Brake shoes ordered. Just forgot to list. Hubs and BB undecided. First order is to get her on it for a test ride to find out how much she likes it. Sheíll be doing the short route. If I actually acquire the bike that will all get done and I will look at drivetrain changes.
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Old 02-09-20, 06:01 PM
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That is a cool bike! The bronze, the lining, the elegance!!!
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Old 02-09-20, 06:35 PM
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In love!

Keep the pics updated as you get this ready.
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Old 02-09-20, 11:11 PM
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As a The Dura owner, this thread got my interest, and what an interesting bike!
All of the paint and lining with color accents, along with the silver-painted "socks", is just like on mine.
Coincidentally, today I sold a Motobecane Mixte with just that kind of toptube/mid-stay arrangement!
When I found my The Dura 11 years ago, there seemed to be zero information on the marque at that time, but now more is known (thanks for that).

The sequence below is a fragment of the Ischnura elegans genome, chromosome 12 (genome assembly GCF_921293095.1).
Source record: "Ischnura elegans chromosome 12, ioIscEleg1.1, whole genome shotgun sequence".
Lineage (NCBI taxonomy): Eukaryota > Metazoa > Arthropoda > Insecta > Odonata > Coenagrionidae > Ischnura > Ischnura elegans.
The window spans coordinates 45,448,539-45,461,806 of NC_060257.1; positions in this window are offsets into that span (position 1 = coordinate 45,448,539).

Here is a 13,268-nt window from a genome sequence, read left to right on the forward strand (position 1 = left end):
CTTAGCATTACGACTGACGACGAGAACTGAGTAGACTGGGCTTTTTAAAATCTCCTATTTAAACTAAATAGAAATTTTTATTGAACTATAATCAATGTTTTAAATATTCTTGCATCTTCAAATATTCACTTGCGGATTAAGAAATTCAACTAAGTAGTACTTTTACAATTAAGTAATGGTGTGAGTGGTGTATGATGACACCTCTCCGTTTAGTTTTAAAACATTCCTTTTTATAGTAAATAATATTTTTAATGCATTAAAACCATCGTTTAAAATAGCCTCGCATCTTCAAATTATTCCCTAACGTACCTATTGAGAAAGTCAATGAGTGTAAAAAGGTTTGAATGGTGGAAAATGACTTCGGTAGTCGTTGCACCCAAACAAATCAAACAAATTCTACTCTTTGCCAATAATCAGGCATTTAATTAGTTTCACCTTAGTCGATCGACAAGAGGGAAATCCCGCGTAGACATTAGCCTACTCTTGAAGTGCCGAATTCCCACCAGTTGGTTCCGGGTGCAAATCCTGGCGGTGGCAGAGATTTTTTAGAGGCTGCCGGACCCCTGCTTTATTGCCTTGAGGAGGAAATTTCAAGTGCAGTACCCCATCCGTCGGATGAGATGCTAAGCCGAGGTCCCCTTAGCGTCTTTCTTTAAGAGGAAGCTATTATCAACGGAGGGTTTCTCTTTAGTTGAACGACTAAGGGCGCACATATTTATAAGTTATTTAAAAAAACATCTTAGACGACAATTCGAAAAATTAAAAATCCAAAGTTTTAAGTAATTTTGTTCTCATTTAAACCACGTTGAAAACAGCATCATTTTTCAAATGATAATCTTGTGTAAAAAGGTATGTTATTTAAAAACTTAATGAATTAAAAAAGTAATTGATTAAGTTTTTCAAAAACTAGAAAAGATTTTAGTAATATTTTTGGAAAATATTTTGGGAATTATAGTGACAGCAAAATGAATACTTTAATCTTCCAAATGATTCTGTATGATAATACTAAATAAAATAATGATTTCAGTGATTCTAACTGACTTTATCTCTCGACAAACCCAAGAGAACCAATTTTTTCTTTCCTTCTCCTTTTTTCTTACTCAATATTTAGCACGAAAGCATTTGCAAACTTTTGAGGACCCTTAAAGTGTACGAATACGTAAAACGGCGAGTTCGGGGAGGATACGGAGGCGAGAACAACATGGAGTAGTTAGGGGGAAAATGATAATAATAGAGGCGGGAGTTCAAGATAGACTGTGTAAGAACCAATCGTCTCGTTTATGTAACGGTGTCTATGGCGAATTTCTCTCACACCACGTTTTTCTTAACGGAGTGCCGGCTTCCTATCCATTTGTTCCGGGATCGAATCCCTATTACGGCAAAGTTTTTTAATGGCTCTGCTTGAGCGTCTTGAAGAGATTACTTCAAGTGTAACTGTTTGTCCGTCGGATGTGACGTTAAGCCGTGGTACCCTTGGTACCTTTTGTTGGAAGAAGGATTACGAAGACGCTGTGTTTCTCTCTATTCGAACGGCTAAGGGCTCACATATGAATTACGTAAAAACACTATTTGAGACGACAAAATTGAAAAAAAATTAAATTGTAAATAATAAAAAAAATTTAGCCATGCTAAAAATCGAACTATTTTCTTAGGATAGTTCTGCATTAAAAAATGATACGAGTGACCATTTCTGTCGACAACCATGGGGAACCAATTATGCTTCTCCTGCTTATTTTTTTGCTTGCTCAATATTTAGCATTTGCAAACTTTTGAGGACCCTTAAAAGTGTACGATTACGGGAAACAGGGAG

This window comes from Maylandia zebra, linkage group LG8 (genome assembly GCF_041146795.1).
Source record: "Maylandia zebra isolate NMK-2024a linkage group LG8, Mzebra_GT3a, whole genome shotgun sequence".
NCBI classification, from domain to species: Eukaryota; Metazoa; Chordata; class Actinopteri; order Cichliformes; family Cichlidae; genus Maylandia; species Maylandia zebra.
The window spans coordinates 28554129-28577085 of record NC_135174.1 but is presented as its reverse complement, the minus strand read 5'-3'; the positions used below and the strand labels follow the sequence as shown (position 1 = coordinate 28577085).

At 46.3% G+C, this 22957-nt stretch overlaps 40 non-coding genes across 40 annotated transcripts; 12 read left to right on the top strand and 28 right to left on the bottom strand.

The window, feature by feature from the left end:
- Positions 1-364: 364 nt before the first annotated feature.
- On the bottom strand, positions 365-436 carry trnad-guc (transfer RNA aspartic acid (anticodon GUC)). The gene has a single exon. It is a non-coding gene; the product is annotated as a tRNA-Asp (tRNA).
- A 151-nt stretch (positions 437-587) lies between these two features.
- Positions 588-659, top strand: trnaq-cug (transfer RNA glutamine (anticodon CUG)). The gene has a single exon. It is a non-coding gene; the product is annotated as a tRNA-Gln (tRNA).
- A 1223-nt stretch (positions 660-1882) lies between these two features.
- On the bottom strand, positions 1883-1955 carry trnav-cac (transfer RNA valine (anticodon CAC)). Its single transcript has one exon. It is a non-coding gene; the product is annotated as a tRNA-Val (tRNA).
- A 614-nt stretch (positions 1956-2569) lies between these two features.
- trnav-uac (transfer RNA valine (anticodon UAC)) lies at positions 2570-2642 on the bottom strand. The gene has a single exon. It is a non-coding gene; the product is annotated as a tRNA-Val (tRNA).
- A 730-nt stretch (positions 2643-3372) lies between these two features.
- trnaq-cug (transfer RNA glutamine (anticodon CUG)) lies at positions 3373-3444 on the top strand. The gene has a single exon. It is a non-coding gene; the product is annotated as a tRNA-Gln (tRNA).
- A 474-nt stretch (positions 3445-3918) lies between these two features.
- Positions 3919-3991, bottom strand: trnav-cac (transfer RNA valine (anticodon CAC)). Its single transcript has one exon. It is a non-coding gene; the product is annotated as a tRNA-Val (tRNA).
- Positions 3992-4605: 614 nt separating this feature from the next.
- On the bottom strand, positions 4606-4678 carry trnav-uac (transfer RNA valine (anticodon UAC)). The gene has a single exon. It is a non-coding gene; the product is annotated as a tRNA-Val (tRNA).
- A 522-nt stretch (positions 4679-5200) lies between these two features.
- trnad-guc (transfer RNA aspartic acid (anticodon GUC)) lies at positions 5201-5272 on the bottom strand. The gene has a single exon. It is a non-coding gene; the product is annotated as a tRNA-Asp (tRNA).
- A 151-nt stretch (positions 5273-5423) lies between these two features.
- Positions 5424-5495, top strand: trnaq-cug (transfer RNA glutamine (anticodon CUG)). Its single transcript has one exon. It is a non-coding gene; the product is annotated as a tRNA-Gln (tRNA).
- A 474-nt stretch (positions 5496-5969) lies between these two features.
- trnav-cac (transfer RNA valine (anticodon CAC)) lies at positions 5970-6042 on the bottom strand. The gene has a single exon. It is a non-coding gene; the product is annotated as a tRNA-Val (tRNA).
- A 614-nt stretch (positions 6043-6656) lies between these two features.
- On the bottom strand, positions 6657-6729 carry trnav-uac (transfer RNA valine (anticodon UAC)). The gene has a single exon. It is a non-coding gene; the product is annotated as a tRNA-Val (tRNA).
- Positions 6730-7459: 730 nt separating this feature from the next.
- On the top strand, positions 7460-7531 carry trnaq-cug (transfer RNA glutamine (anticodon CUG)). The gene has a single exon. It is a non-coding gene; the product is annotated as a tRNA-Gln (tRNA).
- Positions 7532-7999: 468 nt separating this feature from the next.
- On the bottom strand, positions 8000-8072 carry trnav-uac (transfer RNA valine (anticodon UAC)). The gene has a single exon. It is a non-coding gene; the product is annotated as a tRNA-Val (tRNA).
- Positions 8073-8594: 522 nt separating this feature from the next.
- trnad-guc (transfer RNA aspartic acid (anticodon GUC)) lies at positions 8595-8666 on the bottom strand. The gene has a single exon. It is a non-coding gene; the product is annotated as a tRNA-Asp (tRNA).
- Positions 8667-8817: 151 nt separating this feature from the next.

Your crankset and bb will do fine with periodic oil-can lubrication, perhaps every year or two depending on usage.
Do make sure that the cotters are well-seated, alternating hammer blows to the heads of the cotters with some torque on the nuts until the nuts stop wanting to turn.

The Allvit derailer would normally sit at more like a 5-o-clock angle, might just need to be twisted forward after it got left pointing to 7-o-clock after a wheel change(?).
A rearward disposition as shown would only be needed for use with a larger 32t freewheel.
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Old 02-10-20, 12:37 AM
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Originally Posted by dddd View Post
As a The Dura owner, this thread got my interest, and what an interesting bike!
All of the paint and lining with color accents, along with the silver-painted "socks", is just like on mine.
Coincidentally, today I sold a Motobecane Mixte with just that kind of toptube/mid-stay arrangement!
When I found my The Dura 11 years ago, there seemed to be zero information on the marque at that time, but now more is known (thanks for that).

Your crankset and bb will do fine with periodic oil-can lubrication, perhaps every year or two depending on usage.